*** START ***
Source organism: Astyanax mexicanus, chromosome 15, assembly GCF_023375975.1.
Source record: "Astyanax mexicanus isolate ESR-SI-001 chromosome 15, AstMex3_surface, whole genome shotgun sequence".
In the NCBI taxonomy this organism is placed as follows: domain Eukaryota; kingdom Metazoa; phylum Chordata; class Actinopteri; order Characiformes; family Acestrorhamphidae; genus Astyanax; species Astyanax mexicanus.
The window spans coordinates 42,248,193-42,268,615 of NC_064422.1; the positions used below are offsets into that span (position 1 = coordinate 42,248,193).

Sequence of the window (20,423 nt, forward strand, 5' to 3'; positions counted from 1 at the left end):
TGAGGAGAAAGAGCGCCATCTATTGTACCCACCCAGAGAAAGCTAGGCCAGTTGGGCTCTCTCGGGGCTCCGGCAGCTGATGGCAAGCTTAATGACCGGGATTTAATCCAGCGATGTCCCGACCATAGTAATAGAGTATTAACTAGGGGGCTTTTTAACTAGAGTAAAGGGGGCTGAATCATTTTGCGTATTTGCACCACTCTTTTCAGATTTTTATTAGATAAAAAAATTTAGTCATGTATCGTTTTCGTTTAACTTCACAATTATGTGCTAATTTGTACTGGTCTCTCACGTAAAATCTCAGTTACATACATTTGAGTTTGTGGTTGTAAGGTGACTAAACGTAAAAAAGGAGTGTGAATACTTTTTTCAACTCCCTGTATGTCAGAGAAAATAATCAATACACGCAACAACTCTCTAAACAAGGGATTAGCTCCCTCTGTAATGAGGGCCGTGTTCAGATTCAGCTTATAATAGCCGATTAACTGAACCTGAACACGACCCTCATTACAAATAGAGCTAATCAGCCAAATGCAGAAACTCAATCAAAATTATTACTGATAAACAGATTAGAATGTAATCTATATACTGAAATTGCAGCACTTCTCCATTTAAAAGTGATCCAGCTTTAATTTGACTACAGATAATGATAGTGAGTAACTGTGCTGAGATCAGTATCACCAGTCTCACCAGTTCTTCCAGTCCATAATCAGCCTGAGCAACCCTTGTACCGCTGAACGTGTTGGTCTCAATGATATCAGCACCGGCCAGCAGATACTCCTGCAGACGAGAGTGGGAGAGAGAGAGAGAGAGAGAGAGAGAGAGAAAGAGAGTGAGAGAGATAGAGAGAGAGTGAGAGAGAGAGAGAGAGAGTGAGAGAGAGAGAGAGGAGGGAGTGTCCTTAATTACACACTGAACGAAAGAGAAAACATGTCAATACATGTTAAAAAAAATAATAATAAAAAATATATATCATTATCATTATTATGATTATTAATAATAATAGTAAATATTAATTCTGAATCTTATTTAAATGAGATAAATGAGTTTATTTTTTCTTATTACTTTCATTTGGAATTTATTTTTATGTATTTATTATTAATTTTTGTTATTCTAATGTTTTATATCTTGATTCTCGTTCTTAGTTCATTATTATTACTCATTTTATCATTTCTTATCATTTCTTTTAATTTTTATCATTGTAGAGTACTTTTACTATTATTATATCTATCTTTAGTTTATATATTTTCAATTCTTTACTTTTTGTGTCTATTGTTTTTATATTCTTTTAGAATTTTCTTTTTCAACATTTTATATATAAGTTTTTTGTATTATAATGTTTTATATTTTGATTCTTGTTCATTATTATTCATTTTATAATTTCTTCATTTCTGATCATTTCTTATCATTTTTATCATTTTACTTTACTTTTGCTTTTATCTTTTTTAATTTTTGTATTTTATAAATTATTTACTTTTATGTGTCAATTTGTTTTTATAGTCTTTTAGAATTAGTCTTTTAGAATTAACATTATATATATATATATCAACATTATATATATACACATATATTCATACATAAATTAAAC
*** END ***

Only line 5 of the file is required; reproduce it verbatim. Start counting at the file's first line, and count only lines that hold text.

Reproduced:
Sequence of the window (20,423 nt, forward strand, 5' to 3'; positions counted from 1 at the left end):